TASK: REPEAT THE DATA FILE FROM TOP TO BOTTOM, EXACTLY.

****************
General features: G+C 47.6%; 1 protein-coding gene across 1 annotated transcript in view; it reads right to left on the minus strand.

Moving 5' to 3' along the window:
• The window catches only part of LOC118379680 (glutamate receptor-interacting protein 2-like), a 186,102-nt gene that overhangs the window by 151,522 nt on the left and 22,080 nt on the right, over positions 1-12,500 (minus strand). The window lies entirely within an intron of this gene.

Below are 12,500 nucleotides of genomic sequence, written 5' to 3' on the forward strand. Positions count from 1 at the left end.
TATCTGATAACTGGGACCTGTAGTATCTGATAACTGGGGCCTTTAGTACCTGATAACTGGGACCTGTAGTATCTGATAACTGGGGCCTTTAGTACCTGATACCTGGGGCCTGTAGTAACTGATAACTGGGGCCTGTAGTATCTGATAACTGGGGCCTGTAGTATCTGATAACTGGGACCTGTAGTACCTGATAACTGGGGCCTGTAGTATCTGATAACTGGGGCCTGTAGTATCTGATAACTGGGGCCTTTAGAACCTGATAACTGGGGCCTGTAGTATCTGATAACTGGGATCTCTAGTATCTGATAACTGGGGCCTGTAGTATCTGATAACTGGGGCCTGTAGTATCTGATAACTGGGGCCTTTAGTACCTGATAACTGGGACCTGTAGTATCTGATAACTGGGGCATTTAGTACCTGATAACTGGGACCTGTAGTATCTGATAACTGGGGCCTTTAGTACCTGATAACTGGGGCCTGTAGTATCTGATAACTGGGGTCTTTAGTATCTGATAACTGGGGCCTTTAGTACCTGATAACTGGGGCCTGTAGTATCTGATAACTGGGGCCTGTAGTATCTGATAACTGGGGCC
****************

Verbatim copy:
General features: G+C 47.6%; 1 protein-coding gene across 1 annotated transcript in view; it reads right to left on the minus strand.

Moving 5' to 3' along the window:
• The window catches only part of LOC118379680 (glutamate receptor-interacting protein 2-like), a 186,102-nt gene that overhangs the window by 151,522 nt on the left and 22,080 nt on the right, over positions 1-12,500 (minus strand). The window lies entirely within an intron of this gene.

Below are 12,500 nucleotides of genomic sequence, written 5' to 3' on the forward strand. Positions count from 1 at the left end.
TATCTGATAACTGGGACCTGTAGTATCTGATAACTGGGGCCTTTAGTACCTGATAACTGGGACCTGTAGTATCTGATAACTGGGGCCTTTAGTACCTGATACCTGGGGCCTGTAGTAACTGATAACTGGGGCCTGTAGTATCTGATAACTGGGGCCTGTAGTATCTGATAACTGGGACCTGTAGTACCTGATAACTGGGGCCTGTAGTATCTGATAACTGGGGCCTGTAGTATCTGATAACTGGGGCCTTTAGAACCTGATAACTGGGGCCTGTAGTATCTGATAACTGGGATCTCTAGTATCTGATAACTGGGGCCTGTAGTATCTGATAACTGGGGCCTGTAGTATCTGATAACTGGGGCCTTTAGTACCTGATAACTGGGACCTGTAGTATCTGATAACTGGGGCATTTAGTACCTGATAACTGGGACCTGTAGTATCTGATAACTGGGGCCTTTAGTACCTGATAACTGGGGCCTGTAGTATCTGATAACTGGGGTCTTTAGTATCTGATAACTGGGGCCTTTAGTACCTGATAACTGGGGCCTGTAGTATCTGATAACTGGGGCCTGTAGTATCTGATAACTGGGGCC